Phytochemicals against prostate cancer

(NaturalNews) Recent research on prostate cancer continues to highlight the importance of fruit and vegetable consumption in men’s health. Flavonoids, a group of phytochemicals that abound in plant-based foods, could easily be considered one of nature’s most powerful cures. These tiny molecules have a heap of documented health properties, with powerful anti-microbial, anti-inflamatory and anti-carcinogenic effects. Resveratrol, a grape phenol, could have yet untapped benefits against prostate cancer.Building on previous knowledge, a recent study carried out at the Arnold School of Public Health found that a high flavonoid intake is very efficient against aggressive prostate cancer. Susan Steck, study lead and associate professor at Arnold School, stressed on the importance of consuming fruits, vegetables, herbs and green tea for cancer treatment and prevention. “Filling your plate with flavonoid-rich foods is one behavior that can be changed to have a beneficial impact on health,” she mentioned. Steck’s study is one of the few to successfully prove that flavonoids can reduce the chance of developing prostate cancer in humans.

Different types of flavonoids are only effective when working together, which is why it is important to have a varied plant-based diet. Steck used dietary questionnaires on a sample of nearly 2,000 men to see which plants were most effective, and found that oranges, grapefruits, green tea, grapes, strawberries, onions and leafy greens were the most important contributors to flavonoid-rich regimes.

A second study published in November 2012 investigated some of the health properties of resveratrol, a famous phenol associated with a reduced risk of stroke and cardiovascular disease. This time, scientists at the MU School of Medicine looked at the relationship between resveratrol and prostate cancer. They found that resveratrol has the potential to weaken cancerous cells, making them much easier to destroy, without damaging healthy tissues.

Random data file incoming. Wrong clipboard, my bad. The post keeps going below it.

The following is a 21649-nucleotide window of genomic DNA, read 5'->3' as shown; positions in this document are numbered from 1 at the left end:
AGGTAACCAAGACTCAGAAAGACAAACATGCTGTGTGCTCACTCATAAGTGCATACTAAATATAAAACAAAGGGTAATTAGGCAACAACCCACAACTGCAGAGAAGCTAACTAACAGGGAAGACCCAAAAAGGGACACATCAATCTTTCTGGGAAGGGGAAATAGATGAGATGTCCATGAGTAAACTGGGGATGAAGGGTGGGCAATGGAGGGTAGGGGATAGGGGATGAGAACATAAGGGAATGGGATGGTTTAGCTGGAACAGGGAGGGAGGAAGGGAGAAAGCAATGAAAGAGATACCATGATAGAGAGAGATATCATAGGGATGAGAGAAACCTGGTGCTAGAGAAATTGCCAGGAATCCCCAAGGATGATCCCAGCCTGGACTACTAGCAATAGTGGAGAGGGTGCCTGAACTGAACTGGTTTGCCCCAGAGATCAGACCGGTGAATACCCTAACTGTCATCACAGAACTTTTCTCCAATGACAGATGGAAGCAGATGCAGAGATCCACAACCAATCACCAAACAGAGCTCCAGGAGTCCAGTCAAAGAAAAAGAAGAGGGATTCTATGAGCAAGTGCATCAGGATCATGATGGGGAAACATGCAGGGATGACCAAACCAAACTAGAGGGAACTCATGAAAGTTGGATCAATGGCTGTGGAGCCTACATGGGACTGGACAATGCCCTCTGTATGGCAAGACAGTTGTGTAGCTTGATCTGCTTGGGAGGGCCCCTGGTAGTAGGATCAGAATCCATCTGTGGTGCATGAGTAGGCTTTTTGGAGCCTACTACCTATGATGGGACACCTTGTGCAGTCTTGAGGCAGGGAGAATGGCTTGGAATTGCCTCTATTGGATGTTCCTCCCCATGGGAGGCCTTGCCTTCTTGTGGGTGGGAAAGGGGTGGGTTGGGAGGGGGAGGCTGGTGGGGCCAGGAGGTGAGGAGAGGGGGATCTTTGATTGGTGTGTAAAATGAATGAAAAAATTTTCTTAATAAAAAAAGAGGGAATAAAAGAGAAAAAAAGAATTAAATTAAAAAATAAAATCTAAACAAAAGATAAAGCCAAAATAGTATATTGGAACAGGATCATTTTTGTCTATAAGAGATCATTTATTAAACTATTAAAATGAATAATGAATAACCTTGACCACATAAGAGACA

The highest concentrations of resveratrol can be found in grape skins and red wine. Michael Nicholl, one of the scientists involved in the study, noted that resveratrol “is very attractive as a therapeutic agent since it is a natural compound and something that most of us have consumed in our lifetimes.” The next step for MU scientists is to continue testing the properties of restveratrol, and eventually carry out a human clinical trial.

In older studies, resveratrol has been shown to induce cellular death on specific cancerous cells, as well as prevent skin cancer, reduce esophageal tumors, and prevent mammary tumors in animals, although no human clinical trials for cancer have yet been carried out.

Sources for this article include:

http://www.sciencedaily.com/releases/2012/10/121019141128.htm
http://www.youtube.com/watch-v=uQhySTdX0_w
http://www.sciencedaily.com/releases/2012/11/121110093554.htm

About the author:
Raw Michelle is a natural health blogger and researcher, sharing her passions with others, using the Internet as her medium. She discusses topics in a straight forward way in hopes to help people from all walks of life achieve optimal health and well-being. She has authored and published hundreds of articles on topics such as the raw food diet and green living in general. In 2010, Michelle created RawFoodHealthWatch.com, to share with people her approach to the raw food diet and detoxification.




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